Can Starbucks' new CEO escape the shadow of Howard Schultz?

Howard Schultz stepping down as Starbucks CEO
Howard Schultz stepping down as Starbucks CEO

Kevin Johnson, the soon to be CEO of Starbucks, has some Venti-sized shoes to fill when he takes over for Howard Schultz.

Johnson is replacing a legendary business leader. And Starbucks (SBUX) investors have to hope that this time will be better than Schultz's first departure.

Schultz took a step back from the top job in 2000 -- and that didn't work out all that well. Schultz returned as CEO in 2008, and after enduring the economy and market bottoms of the Great Recession, the stock has been on a tear.

Shares have skyrocketed more than 1,500% from their financial crisis lows. The company is now worth nearly $85 billion.

During Schultz's second stint as CEO, he stepped back on the breakneck pace of store openings in the U.S., which had led to saturation and the joke in "Best in Show" about a couple who met while they were at separate Starbucks stores across the street from each other.

Starbucks also pushed more into overseas markets, particularly China.

So it's no wonder that shareholders appear a bit nervous. Shares of Starbucks fell nearly 3% Friday morning. And the stock has taken a bit of a break this year, dipping 5% after a nearly 50% jump in 2015.

Meanwhile, one of Starbucks' main U.S. rivals, Dunkin' Brands (DNKN), is up more than 25% this year.

So in some respects, Johnson succeeding Schultz is like Tim Cook taking over for Steve Jobs at Apple (AAPL). Just as Cook has never (and probably will never) escape the Jobs' shadow, Johnson will constantly be compared to Schultz.

Related: Starbucks CEO Schultz to step down -- again

Of course, Apple has done just fine under Cook. The company is the most valuable in America, worth $580 billion. Shares have more than doubled since Cook became CEO in August 2011.

But the stock has lost some of its mojo lately. It's down nearly 20% from a record high more than a year ago. Apple skeptics argue that Cook has yet to introduce anything truly innovative since taking over.

Still, it might be easier for Johnson to keep pleasing Wall Street once he takes over from Schultz next April.

For one, Schultz isn't actually going anywhere. He will remain the company's executive chairman and is expected to focus on the higher-end Starbucks Reserve brand and the expansion of its Reserve Roastery & Tasting Room format, which some have dubbed the Willy Wonka of coffee shops. There is one in Seattle and there are plans to open six more over the next few years.

Related: Starbucks and other big companies want Trump to stand by climate change deal

It's also important to note that Johnson, who before joining Starbucks as its COO in 2015 was the CEO of tech firm Juniper Networks (JNPR) and also had worked at Microsoft (MSFT) and IBM (IBM), has been a CEO of a publicly traded company before. So he knows how to deal with Wall Street and understands the rigors of being the top guy.

Plus, Starbucks is increasingly relying on technology -- and mobile in particular -- to boost sales. That makes Johnson, despite a lack of retail experience, a good fit for the CEO job.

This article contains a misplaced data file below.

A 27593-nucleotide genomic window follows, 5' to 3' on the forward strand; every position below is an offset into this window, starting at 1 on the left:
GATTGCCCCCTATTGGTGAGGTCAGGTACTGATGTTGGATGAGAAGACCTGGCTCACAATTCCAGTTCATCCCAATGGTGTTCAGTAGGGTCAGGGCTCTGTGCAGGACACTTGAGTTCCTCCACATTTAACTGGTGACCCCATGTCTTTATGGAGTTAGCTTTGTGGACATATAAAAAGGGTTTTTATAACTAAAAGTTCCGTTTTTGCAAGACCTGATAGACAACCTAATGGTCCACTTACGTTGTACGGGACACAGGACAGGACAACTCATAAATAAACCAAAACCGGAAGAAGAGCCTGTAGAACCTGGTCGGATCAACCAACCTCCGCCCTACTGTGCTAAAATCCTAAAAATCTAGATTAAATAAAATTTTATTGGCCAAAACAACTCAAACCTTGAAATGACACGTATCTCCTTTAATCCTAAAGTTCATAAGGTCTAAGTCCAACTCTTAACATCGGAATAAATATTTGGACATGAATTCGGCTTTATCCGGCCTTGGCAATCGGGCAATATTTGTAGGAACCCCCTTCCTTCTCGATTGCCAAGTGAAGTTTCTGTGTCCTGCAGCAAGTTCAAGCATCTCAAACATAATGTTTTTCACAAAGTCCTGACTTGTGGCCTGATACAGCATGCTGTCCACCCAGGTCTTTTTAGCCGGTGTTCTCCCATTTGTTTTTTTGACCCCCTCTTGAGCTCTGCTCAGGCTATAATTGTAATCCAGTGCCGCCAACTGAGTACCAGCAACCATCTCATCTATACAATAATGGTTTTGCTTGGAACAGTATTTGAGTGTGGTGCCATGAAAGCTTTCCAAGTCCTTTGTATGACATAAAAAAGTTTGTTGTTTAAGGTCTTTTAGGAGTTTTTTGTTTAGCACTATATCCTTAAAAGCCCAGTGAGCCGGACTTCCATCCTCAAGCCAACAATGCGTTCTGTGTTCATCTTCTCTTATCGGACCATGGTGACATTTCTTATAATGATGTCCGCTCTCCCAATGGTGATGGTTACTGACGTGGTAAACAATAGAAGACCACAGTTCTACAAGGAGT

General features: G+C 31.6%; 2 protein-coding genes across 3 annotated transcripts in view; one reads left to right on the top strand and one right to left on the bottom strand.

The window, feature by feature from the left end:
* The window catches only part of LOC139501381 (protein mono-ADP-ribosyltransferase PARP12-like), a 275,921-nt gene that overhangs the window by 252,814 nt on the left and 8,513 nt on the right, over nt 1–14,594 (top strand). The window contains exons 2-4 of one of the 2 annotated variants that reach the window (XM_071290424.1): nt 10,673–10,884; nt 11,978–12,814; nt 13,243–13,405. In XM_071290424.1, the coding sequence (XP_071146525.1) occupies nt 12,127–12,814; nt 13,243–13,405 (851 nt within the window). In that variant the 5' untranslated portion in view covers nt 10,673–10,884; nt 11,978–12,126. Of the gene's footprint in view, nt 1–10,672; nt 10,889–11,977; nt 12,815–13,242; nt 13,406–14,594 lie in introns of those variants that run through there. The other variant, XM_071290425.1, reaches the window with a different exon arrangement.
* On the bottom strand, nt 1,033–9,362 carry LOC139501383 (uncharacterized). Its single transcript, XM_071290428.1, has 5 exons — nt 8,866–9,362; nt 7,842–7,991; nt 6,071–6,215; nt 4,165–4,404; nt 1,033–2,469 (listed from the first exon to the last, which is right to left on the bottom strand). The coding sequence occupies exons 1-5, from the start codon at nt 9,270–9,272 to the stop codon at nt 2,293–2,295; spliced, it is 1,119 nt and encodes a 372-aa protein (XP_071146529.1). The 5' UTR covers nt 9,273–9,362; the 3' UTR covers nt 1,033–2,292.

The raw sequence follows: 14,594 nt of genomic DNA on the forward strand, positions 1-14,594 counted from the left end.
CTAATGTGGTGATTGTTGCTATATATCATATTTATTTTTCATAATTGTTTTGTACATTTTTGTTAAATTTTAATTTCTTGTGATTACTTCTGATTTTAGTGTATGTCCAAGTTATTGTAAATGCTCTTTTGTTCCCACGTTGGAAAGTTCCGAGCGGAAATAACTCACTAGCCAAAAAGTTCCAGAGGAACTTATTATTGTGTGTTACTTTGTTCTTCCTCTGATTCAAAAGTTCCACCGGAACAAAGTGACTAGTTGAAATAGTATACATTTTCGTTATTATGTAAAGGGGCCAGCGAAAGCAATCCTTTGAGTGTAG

As I noted when Johnson was first hired, Schultz praised Johnson for his "mobile and digital expertise" during a conference call with analysts. The word "mobile" was mentioned 34 times during that call -- identical to the number of references for the word "coffee."

Related: Kevin Johnson has the tech chops needed to lead Starbucks

Analysts think Johnson has what it takes to keep the company's hyper-caffeinated momentum on track as well.

"With Starbucks' business becoming increasingly more technology-oriented, Mr. Johnson's tech background (for example, as 2008-13 CEO of Juniper Networks) should serve him well," wrote Instinet analyst Mark Kalinowski in a report Friday.

Kalinowski noted that the fact Schultz isn't going anywhere is a plus, too. After all, Schultz was a bit more distracted the first time he stepped down as CEO. He owned the Seattle Sonics NBA team (which has since moved and become the Oklahoma City Thunder) from 2001 to 2006.

Kalinowski also pointed out that Starbucks actually had two CEOs after Schultz. The first, Orin Smith, led Starbucks from 2000 to 2005 and did reasonably well. It wasn't until Jim Donald succeeded Smith that the company's fortunes started to turn south.

What's more, Hillary Clinton's loss to Donald Trump also could turn out to be a positive for Starbucks.

There have been rumors for years about Schultz' own political aspirations. And some felt that if Clinton -- who Schultz had endorsed - had won, then he might have been up for a job in her administration. That's all moot now, of course.

Related: Did election jitters lead to slowdown in Pumpkin Spice Latte sales?

BTIG analyst Peter Saleh added that he also thinks the comparisons to Schultz stepping down as CEO now and when he did so 16 years ago aren't really apt.

"The brand, retail offering and customer engagement are all much more established today. This provides us with some confidence that the near and long-term prospects won't change," Saleh wrote in a report Friday.

So it looks like Wall Street thinks Johnson will do just fine as CEO. But if he stumbles, then Schultz (who I dubbed the best CEO ever back in 2013) might have to prove that the third time's a charm.

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